The Menace Among Us

portland storytellers' guild logo


Stories are how we make meaning of our lives and our world. They make us laugh, think–and teach us how to be human. When the pace of change accelerates absurdly and our definition of “community” seems to change with every headline, stories can ground us and help us remember who we are.

The Portland Storytellers’ Guild preserves the ancient tradition of oral storytelling in the modern world by creating a space where teller and listener sit down and together, recreate the stories of our common humanity. Like all living things, stories come to life when they are nurtured by being told, heard and savored.

For 25 years, the Portland Storytellers’ Guild has been introducing people of the Pacific Northwest to the joy and power of stories in person, face to face. Old stories that may have been committed to print long ago breathe and move and sing again. New stories find their way from our lives into our tales. It is said that to be human is to have a story to tell. That is what the Portland Storytellers’ Guild is all about.

We invite you experience this magic at one of our monthly performances, now at the Historic Clinton Street Theater!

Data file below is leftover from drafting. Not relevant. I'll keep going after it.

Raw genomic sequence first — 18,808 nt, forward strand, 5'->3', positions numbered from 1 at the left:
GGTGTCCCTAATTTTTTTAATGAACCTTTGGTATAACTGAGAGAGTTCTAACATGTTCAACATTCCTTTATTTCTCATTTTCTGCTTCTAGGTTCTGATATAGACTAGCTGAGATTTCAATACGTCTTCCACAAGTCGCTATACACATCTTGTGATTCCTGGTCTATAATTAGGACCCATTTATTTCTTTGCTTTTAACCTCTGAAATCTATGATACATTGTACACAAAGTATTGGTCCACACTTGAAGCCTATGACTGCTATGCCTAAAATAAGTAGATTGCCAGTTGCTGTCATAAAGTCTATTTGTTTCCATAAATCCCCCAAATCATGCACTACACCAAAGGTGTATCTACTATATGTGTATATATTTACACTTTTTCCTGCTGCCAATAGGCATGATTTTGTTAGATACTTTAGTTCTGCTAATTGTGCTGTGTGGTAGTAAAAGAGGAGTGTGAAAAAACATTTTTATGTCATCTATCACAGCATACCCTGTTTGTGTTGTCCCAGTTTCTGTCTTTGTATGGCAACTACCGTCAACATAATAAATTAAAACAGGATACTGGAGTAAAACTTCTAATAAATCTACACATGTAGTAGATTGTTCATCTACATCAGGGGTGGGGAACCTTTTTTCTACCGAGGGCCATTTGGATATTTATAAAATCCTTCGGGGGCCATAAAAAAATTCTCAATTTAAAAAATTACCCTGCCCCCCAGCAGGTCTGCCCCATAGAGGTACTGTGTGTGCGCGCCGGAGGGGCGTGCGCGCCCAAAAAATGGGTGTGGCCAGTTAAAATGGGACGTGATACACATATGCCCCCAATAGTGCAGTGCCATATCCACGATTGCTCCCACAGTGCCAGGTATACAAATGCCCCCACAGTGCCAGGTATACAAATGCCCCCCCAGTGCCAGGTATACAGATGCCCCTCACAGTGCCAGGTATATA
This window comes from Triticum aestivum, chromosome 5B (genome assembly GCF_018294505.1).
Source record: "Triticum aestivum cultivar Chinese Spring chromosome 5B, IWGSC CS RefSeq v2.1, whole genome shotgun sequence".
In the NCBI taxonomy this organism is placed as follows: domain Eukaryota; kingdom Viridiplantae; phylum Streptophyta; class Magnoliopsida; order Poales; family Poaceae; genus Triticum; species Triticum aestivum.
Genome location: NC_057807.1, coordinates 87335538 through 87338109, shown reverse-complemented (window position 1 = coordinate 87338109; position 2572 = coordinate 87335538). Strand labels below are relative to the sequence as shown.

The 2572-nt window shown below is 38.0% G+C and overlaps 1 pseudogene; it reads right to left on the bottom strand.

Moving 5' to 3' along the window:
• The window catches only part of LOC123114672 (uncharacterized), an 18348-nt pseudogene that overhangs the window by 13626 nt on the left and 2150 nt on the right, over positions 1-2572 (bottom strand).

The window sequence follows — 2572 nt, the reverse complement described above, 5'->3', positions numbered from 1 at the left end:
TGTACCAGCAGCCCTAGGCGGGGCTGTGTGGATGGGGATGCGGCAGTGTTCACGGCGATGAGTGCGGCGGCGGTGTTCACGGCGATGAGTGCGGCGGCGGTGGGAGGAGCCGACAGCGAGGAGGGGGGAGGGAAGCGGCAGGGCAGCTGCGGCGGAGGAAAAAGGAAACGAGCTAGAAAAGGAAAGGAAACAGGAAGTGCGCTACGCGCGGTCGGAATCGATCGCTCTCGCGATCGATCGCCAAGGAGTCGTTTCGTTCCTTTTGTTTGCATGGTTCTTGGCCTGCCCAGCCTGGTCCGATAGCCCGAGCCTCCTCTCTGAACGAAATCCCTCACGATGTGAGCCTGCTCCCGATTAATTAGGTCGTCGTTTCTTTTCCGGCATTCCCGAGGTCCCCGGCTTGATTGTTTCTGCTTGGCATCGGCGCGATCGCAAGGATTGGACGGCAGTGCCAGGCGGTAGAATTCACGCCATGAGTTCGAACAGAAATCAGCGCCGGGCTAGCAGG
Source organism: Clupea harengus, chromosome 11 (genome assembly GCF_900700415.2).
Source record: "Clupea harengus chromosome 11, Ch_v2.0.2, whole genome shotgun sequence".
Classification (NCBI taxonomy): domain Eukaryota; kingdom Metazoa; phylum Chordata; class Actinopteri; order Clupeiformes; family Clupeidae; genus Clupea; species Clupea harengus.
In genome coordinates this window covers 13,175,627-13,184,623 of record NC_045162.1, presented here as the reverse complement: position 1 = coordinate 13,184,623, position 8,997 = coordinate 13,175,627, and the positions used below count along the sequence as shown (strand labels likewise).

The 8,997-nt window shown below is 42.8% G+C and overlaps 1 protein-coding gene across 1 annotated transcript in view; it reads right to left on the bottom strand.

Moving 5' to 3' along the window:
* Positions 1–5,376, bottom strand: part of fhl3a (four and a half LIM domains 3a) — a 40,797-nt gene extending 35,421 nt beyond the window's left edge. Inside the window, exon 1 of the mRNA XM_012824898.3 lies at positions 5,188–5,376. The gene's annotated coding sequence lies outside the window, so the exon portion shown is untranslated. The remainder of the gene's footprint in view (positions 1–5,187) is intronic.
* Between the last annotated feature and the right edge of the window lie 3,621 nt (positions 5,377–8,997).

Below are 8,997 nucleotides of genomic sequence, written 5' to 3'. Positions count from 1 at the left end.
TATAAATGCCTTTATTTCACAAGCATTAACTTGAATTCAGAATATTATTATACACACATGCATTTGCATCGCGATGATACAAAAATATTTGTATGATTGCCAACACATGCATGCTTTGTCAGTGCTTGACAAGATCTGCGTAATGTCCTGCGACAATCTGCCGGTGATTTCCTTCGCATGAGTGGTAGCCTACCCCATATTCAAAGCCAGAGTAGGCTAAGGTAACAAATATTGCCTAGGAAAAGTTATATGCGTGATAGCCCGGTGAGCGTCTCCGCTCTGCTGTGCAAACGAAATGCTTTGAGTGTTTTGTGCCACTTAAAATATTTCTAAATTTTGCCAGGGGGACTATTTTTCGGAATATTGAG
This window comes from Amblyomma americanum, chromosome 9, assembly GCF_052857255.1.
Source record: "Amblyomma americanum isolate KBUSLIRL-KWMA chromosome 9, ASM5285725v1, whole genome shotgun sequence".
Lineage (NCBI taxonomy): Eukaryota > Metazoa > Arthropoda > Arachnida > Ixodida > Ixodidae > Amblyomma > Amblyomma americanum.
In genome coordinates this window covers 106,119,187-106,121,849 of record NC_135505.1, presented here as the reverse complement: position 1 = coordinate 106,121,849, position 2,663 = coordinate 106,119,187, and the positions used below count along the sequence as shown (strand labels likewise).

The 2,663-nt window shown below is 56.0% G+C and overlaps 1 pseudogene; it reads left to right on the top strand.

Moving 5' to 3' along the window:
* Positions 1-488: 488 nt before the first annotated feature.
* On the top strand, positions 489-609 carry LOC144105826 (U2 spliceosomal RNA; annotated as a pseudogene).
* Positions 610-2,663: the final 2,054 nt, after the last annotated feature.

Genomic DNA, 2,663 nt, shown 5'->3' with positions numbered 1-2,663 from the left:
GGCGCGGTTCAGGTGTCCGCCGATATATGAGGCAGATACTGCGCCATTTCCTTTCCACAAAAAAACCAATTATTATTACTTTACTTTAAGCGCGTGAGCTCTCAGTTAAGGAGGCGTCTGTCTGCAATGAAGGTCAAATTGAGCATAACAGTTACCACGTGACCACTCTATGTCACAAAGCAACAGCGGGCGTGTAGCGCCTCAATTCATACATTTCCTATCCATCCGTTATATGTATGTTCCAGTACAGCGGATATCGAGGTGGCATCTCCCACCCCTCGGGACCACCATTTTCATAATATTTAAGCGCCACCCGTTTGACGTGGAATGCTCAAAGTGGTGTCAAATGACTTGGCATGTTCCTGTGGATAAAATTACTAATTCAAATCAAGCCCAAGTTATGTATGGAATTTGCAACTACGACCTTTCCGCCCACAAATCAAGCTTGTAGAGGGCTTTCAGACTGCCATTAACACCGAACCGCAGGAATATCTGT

The Menace Among Us


the corner of menace and dread

“The Menace Among Us” Will Be Lurking in Stories at the Clinton St. Theater Nov. 2nd.

Four storytellers standing at the corner of Menace & Dread will shed light on the darkness near at hand in the Portland Storytellers Guild’s monthly show Saturday evening, November 2 at the Clinton Street Theater.

Janice Alexander, Trish Anderson, Norm Brecke and Anne Rutherford, share tales of the macabre that can lurk in the shadows, turning such seemingly innocent pleasures as walking the beach, bonding with a pet or riding a carousel into “the menace among us” in a show is recommended for mature audiences ready to enjoy a good scare. Tickets are $15 online and $20 at the door.

nov 19 performers
Portland Storytellers' Guild November Performers

Janice Alexander, a kindly grandmother and retired teacher grew up with an older brother who told her Edgar Allen Poe stories at bedtime. So she knows what it takes to share the shivers out of an audience

Trish Anderson never thought of her childhood as haunted, until she started telling stories, and found out that other people didn’t see or hear the things she did. Now she mines her upbringing for unsettling tales.

A well traveled professional storyteller, Norm Brecke grew up sharing ghost stories around the campfire, watched Creature Features every Saturday nights and saw Night of the Living Dead at the drive-in at age 6.

Anne Rutherford was raised in a house between a graveyard and a cow pasture, inspiring her love of the earthy stories she has told at the National Storytelling Festival and as a two-time Teller in Residence at the International Storytelling Center.

Special Admission

Tickets are $15 online ($12 for Guild members and their guests) and $20 at the door.